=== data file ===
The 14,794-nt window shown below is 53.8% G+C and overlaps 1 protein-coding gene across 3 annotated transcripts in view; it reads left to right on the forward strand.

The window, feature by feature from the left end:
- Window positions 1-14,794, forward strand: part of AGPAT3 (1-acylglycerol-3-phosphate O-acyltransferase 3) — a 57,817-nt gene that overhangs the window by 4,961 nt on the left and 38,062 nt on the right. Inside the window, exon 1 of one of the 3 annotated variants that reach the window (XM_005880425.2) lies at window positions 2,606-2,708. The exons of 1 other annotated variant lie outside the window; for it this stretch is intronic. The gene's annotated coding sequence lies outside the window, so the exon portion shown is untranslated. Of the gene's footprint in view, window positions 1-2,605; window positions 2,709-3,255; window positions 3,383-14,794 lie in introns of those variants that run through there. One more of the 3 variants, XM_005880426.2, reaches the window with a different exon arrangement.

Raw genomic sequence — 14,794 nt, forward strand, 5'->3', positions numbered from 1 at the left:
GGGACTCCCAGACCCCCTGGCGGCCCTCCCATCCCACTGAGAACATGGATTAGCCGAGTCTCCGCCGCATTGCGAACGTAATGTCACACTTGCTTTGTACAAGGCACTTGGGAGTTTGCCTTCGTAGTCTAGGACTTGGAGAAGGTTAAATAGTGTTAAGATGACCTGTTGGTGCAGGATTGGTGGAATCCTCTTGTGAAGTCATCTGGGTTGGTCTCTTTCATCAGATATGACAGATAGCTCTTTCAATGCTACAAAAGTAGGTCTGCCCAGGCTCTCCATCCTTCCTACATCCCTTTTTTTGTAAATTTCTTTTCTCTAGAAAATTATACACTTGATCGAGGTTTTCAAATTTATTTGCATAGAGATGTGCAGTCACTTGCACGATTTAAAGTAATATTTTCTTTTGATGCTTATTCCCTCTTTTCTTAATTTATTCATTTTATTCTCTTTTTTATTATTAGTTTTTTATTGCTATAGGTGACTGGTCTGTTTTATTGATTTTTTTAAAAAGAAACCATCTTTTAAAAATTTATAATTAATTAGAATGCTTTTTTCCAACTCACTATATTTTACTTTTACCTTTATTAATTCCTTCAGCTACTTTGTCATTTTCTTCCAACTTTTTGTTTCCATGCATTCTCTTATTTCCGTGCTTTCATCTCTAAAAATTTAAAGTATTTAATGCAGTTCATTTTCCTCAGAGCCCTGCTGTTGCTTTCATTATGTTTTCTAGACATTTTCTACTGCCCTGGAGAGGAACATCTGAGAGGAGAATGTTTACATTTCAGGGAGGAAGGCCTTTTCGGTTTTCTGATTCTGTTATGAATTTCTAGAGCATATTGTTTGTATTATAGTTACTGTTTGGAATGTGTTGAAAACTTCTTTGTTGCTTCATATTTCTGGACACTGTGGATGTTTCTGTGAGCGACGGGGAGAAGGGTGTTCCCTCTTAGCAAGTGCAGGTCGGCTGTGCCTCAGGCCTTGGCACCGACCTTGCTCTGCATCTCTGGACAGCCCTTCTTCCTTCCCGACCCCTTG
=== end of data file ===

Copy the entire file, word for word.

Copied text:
The 14,794-nt window shown below is 53.8% G+C and overlaps 1 protein-coding gene across 3 annotated transcripts in view; it reads left to right on the forward strand.

The window, feature by feature from the left end:
- Window positions 1-14,794, forward strand: part of AGPAT3 (1-acylglycerol-3-phosphate O-acyltransferase 3) — a 57,817-nt gene that overhangs the window by 4,961 nt on the left and 38,062 nt on the right. Inside the window, exon 1 of one of the 3 annotated variants that reach the window (XM_005880425.2) lies at window positions 2,606-2,708. The exons of 1 other annotated variant lie outside the window; for it this stretch is intronic. The gene's annotated coding sequence lies outside the window, so the exon portion shown is untranslated. Of the gene's footprint in view, window positions 1-2,605; window positions 2,709-3,255; window positions 3,383-14,794 lie in introns of those variants that run through there. One more of the 3 variants, XM_005880426.2, reaches the window with a different exon arrangement.

Raw genomic sequence — 14,794 nt, forward strand, 5'->3', positions numbered from 1 at the left:
GGGACTCCCAGACCCCCTGGCGGCCCTCCCATCCCACTGAGAACATGGATTAGCCGAGTCTCCGCCGCATTGCGAACGTAATGTCACACTTGCTTTGTACAAGGCACTTGGGAGTTTGCCTTCGTAGTCTAGGACTTGGAGAAGGTTAAATAGTGTTAAGATGACCTGTTGGTGCAGGATTGGTGGAATCCTCTTGTGAAGTCATCTGGGTTGGTCTCTTTCATCAGATATGACAGATAGCTCTTTCAATGCTACAAAAGTAGGTCTGCCCAGGCTCTCCATCCTTCCTACATCCCTTTTTTTGTAAATTTCTTTTCTCTAGAAAATTATACACTTGATCGAGGTTTTCAAATTTATTTGCATAGAGATGTGCAGTCACTTGCACGATTTAAAGTAATATTTTCTTTTGATGCTTATTCCCTCTTTTCTTAATTTATTCATTTTATTCTCTTTTTTATTATTAGTTTTTTATTGCTATAGGTGACTGGTCTGTTTTATTGATTTTTTTAAAAAGAAACCATCTTTTAAAAATTTATAATTAATTAGAATGCTTTTTTCCAACTCACTATATTTTACTTTTACCTTTATTAATTCCTTCAGCTACTTTGTCATTTTCTTCCAACTTTTTGTTTCCATGCATTCTCTTATTTCCGTGCTTTCATCTCTAAAAATTTAAAGTATTTAATGCAGTTCATTTTCCTCAGAGCCCTGCTGTTGCTTTCATTATGTTTTCTAGACATTTTCTACTGCCCTGGAGAGGAACATCTGAGAGGAGAATGTTTACATTTCAGGGAGGAAGGCCTTTTCGGTTTTCTGATTCTGTTATGAATTTCTAGAGCATATTGTTTGTATTATAGTTACTGTTTGGAATGTGTTGAAAACTTCTTTGTTGCTTCATATTTCTGGACACTGTGGATGTTTCTGTGAGCGACGGGGAGAAGGGTGTTCCCTCTTAGCAAGTGCAGGTCGGCTGTGCCTCAGGCCTTGGCACCGACCTTGCTCTGCATCTCTGGACAGCCCTTCTTCCTTCCCGACCCCTTG